I just love Charlie Brooker’s column in The Guardian. His latest take on the media lists is spot on. And is so impressive, that it clearly lightened up my day when I was nailing together a bookshelf, just by wondering if it would make it into his list of “908 Items of Flat-Pack Furniture to Assemble Before You Die”.
Definitely, I would NOT put the ARGOS bookshelf into this list, but the small animal wooden log cabin should easily be able to make it into the Top Ten. Because the little hut is made of untreated wood for the guinea pigs to eat, consists just of 4 walls and a roof, and has got three windows and a door and has a beautiful rustic and simple architecture and looks pretty snug, too. Its so easy to assemble that nobody would ever need even instructions for use. With a price of only £10, any first-time buyer and property developper in Britain will be doomed to be jealous.
The bookshelf though was rather horrifying; I needed about a week to understand the instructions and another week to know how to put it together without following their obligatory legal disclaimer: “It would be useful to ask someone to help ou at this stage”. I really don’t like to nail the back on, which is just a sheet of formaldehyd-ified sheet of an unidentifyable mixture. And in the end I was mortified when I thought I had lost one of the little metal pins acting as shelf-supports, they should really have put in some more. But for a strange reason, there were several screws present which were not needed, as well as the plastic naiing precision tool was broken.
The last days I have tried to tidy up a little bit by optimistically getting rid of stuff I hope I won’t need anymore in future. But like everything, it has become more of an exchange of things rather than being able to get rid of stuff. Especially as I got two guinea pigs now, via freecycle. I originally wanted a non-barking dog, but then that offer came along and I thought I would try. The two are not that tame yet, but seem to be happy to listen to classical music and they are very shy and a bit overweight. Now, unfortunately with guinea pigs, there is no way that they could be made to diet, the only way would be more exercise, but that is very tricky as they are not yet tame, and less energy-rich food, and more hay, and securing all the electrical cables.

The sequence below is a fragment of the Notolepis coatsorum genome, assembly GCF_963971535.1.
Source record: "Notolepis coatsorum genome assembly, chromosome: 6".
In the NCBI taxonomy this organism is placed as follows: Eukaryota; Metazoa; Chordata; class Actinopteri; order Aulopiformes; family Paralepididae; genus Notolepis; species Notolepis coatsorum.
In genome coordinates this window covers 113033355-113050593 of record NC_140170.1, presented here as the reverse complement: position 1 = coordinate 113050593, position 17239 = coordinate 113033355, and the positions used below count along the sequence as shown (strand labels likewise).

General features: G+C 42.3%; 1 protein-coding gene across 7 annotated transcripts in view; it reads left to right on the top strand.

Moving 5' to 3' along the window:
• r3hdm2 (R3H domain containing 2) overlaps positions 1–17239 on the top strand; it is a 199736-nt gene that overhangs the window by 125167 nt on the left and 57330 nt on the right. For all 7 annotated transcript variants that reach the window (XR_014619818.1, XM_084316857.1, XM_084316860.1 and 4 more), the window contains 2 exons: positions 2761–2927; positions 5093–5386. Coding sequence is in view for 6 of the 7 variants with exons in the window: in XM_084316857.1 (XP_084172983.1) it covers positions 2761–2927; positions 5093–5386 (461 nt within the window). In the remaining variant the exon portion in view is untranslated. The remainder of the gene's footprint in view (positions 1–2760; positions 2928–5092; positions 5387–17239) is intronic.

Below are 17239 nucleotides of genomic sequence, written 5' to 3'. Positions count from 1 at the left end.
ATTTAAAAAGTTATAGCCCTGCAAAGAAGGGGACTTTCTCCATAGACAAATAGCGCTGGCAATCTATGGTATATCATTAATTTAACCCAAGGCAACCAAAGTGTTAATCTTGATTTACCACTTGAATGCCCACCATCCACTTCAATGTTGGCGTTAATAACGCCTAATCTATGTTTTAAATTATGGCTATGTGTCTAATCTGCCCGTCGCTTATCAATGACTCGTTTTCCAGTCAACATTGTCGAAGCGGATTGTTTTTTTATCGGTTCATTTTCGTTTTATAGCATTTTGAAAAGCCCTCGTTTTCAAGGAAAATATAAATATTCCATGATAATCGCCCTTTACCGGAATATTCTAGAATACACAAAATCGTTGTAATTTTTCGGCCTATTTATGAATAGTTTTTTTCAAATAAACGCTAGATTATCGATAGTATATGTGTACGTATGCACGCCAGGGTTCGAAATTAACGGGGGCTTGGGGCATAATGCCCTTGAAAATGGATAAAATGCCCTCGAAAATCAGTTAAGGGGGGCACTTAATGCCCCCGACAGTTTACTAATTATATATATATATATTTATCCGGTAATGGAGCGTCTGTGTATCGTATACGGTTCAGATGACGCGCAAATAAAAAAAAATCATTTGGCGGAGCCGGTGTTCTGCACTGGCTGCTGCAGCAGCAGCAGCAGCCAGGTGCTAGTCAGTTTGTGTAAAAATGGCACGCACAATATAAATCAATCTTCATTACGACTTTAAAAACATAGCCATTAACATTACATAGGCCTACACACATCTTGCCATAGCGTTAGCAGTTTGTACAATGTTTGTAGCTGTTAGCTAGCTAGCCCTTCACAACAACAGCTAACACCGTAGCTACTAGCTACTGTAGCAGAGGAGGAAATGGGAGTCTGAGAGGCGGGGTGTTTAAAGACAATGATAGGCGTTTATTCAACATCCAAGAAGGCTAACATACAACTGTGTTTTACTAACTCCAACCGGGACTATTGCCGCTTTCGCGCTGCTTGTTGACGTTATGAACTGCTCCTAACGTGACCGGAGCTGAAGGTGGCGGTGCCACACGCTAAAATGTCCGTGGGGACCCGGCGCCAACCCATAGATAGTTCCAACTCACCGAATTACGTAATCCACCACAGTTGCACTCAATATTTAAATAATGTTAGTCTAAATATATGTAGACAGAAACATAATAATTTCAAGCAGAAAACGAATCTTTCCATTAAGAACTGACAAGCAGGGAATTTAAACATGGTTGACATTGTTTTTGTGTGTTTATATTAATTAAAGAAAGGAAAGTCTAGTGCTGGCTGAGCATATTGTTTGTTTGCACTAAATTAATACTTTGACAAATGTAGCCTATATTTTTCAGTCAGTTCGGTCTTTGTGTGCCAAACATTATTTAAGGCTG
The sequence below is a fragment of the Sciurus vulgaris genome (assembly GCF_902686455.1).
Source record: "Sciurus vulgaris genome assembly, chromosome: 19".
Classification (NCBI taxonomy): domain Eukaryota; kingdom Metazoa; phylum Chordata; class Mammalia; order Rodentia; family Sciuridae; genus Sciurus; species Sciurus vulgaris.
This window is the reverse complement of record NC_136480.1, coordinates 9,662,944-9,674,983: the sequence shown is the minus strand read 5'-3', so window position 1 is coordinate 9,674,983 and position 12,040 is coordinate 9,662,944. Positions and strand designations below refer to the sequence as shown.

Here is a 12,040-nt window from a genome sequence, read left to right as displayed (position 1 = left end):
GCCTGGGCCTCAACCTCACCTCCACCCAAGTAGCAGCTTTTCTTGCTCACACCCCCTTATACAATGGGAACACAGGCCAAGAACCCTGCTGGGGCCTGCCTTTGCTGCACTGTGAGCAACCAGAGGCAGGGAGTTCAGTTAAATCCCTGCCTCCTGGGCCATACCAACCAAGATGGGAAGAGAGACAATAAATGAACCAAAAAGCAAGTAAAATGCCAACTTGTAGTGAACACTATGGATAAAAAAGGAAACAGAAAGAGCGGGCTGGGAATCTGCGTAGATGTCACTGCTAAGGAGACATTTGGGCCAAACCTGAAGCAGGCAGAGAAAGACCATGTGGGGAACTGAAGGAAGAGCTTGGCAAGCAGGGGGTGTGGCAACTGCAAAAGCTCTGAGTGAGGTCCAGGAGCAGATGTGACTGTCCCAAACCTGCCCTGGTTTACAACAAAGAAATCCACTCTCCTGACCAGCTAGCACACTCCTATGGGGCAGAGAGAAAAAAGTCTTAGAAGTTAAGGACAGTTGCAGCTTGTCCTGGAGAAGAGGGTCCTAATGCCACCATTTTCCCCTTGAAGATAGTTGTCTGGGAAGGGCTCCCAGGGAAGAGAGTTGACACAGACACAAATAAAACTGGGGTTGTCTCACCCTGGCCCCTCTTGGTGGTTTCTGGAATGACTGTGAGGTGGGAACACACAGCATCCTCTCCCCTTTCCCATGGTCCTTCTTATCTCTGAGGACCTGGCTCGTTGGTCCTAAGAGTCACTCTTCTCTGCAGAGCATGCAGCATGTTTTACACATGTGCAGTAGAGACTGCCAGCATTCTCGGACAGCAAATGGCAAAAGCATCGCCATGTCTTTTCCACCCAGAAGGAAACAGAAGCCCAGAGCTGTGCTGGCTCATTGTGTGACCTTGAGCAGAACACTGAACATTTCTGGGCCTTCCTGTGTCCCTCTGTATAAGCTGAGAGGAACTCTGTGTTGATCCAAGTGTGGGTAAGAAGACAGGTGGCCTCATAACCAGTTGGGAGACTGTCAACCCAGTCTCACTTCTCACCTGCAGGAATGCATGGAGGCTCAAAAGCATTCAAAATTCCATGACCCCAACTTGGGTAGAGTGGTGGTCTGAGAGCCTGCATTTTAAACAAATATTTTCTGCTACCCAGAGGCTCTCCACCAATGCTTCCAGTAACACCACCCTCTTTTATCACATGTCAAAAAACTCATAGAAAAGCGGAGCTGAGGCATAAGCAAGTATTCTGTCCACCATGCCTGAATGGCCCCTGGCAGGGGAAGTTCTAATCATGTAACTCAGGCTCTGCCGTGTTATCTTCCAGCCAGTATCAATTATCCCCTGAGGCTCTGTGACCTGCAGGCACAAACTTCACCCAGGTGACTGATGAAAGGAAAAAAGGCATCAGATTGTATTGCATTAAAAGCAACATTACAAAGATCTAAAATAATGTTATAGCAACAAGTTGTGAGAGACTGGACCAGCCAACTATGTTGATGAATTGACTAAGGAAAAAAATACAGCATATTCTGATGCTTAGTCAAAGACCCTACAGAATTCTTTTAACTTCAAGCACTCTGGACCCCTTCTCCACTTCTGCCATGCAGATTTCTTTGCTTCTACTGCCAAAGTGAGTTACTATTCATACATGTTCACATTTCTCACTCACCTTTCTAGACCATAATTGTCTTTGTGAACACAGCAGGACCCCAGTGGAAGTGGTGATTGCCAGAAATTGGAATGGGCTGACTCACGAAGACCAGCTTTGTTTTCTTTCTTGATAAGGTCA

In fact, the worst thing you could do to a guinea pig is to make it starve, as it disrupts its darm flora and can kill it. In my pre-veterinary days, I have seen one guinea pig die because the family went on holidays for two weeks and did not organise any regular feeding of hay!!! Dogs and cats are less prone to irregular feeding as they are carnivores, so they are dependent on their hunting luck and nature doesn’t punish them if they are unsuccessfull, but all the grass eating animals can suffer from huuuge health problems if they are not feed hay ad libitum(as much as they want) and every day.
The only way guinea pigs can be made to loose weight is to cut out the commerical pet food, and just stick to hay and fresh fruit and veggies, and to give them a much, much bigger area to run around and maybe increasing the guinea pig herd.
The two guinea pigs are constantly squeeking, so had to evacuate Fluffy into my bedroom so he can sleep during daytime undisturbed. They are quite shy, but I got the guinea boar to eat some parsley out of my hand, they are like very messy vegetable and fruit vacuum cleaners, trying to eat nearly everything. Fluffy is much more tidy I have to say, with him peeing in only one corner and also keeping his food in a pile. Apart from that, though he is much smaller he is much more tame than the guineas, like he comes when called and never ever seems to be scared of me.